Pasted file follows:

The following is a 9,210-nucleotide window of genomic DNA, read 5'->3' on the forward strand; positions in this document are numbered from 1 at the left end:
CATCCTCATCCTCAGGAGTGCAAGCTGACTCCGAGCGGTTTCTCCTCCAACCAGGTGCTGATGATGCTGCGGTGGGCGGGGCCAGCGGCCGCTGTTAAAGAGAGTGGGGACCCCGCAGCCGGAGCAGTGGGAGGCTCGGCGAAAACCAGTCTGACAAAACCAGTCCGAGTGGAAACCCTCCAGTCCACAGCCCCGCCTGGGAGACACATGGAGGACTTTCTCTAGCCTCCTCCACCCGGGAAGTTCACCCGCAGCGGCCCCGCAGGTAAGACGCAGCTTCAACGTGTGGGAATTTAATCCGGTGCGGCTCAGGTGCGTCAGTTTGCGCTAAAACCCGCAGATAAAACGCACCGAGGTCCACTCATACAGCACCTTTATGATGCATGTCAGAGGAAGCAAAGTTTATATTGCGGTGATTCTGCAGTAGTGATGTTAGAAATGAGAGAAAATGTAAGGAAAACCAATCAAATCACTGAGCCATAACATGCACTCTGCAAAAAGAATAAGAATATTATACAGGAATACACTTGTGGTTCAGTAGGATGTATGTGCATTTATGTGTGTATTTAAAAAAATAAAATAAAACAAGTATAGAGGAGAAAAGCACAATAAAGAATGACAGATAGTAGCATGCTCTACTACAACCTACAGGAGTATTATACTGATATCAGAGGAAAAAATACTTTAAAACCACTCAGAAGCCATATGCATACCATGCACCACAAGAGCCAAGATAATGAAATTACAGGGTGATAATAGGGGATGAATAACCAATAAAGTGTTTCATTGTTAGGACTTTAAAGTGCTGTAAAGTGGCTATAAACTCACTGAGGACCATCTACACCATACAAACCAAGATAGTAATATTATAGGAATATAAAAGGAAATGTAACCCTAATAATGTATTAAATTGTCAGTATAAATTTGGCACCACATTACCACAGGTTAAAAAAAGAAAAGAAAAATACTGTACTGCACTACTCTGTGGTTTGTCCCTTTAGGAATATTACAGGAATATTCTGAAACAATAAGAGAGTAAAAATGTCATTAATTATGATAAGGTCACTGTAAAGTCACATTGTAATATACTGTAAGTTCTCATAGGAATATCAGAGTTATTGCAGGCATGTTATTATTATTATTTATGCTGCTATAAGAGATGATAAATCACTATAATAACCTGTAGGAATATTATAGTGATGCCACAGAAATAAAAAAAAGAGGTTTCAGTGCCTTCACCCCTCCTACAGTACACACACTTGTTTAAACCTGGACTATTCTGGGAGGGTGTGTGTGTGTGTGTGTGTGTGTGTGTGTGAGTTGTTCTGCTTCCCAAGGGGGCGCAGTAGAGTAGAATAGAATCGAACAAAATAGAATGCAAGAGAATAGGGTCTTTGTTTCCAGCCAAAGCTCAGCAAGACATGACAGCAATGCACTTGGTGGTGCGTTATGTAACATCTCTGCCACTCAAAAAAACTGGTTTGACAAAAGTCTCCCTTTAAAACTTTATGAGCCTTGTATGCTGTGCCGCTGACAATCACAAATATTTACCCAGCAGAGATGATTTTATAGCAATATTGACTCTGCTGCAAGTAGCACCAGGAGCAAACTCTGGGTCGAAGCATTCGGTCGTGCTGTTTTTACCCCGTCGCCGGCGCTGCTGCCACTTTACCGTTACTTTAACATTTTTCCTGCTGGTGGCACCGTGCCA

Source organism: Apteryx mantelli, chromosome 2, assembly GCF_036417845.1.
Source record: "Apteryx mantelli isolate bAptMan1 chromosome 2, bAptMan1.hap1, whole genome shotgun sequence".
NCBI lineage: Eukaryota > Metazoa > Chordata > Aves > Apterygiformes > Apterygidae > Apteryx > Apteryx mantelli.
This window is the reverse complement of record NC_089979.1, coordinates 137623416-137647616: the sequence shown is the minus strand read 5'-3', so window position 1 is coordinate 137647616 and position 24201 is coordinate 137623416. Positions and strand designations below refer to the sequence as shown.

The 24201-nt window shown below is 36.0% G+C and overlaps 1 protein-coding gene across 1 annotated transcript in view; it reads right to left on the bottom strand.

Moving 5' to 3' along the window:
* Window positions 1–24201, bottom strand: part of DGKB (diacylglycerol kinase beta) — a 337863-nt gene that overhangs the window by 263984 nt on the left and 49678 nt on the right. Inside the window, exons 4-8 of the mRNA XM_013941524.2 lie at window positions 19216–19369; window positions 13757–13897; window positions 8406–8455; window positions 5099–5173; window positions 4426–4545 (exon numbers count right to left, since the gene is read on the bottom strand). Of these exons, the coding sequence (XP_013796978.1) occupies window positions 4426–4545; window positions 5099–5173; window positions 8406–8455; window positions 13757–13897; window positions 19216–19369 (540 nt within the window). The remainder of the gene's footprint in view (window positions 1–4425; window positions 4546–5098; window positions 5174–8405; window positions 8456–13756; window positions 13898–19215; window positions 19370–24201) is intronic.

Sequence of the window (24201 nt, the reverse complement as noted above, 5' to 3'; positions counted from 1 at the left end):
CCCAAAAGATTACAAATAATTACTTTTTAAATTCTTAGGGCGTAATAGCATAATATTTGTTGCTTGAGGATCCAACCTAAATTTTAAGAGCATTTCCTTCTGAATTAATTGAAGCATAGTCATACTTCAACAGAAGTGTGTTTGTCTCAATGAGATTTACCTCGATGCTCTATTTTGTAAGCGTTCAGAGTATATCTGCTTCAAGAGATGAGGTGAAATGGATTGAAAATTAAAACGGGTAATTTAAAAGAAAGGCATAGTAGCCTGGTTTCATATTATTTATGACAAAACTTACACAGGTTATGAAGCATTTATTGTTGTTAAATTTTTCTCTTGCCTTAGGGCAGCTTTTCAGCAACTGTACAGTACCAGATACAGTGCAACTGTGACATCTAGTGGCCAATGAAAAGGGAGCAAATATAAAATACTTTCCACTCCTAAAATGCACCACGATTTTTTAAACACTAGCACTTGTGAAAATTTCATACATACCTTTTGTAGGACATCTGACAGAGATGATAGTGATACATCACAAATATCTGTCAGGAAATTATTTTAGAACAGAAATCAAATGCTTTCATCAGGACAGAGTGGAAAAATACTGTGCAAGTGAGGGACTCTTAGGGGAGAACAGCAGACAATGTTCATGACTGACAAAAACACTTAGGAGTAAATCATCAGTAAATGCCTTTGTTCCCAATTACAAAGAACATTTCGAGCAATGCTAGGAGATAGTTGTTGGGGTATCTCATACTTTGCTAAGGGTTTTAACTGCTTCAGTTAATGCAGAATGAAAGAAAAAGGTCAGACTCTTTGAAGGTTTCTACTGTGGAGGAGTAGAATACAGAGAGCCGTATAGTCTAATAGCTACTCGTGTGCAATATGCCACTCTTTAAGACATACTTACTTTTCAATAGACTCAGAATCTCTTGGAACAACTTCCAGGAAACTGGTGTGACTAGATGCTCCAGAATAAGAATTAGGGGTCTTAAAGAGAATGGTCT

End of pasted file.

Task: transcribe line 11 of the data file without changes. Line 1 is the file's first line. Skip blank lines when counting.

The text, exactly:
CCCAAAAGATTACAAATAATTACTTTTTAAATTCTTAGGGCGTAATAGCATAATATTTGTTGCTTGAGGATCCAACCTAAATTTTAAGAGCATTTCCTTCTGAATTAATTGAAGCATAGTCATACTTCAACAGAAGTGTGTTTGTCTCAATGAGATTTACCTCGATGCTCTATTTTGTAAGCGTTCAGAGTATATCTGCTTCAAGAGATGAGGTGAAATGGATTGAAAATTAAAACGGGTAATTTAAAAGAAAGGCATAGTAGCCTGGTTTCATATTATTTATGACAAAACTTACACAGGTTATGAAGCATTTATTGTTGTTAAATTTTTCTCTTGCCTTAGGGCAGCTTTTCAGCAACTGTACAGTACCAGATACAGTGCAACTGTGACATCTAGTGGCCAATGAAAAGGGAGCAAATATAAAATACTTTCCACTCCTAAAATGCACCACGATTTTTTAAACACTAGCACTTGTGAAAATTTCATACATACCTTTTGTAGGACATCTGACAGAGATGATAGTGATACATCACAAATATCTGTCAGGAAATTATTTTAGAACAGAAATCAAATGCTTTCATCAGGACAGAGTGGAAAAATACTGTGCAAGTGAGGGACTCTTAGGGGAGAACAGCAGACAATGTTCATGACTGACAAAAACACTTAGGAGTAAATCATCAGTAAATGCCTTTGTTCCCAATTACAAAGAACATTTCGAGCAATGCTAGGAGATAGTTGTTGGGGTATCTCATACTTTGCTAAGGGTTTTAACTGCTTCAGTTAATGCAGAATGAAAGAAAAAGGTCAGACTCTTTGAAGGTTTCTACTGTGGAGGAGTAGAATACAGAGAGCCGTATAGTCTAATAGCTACTCGTGTGCAATATGCCACTCTTTAAGACATACTTACTTTTCAATAGACTCAGAATCTCTTGGAACAACTTCCAGGAAACTGGTGTGACTAGATGCTCCAGAATAAGAATTAGGGGTCTTAAAGAGAATGGTCT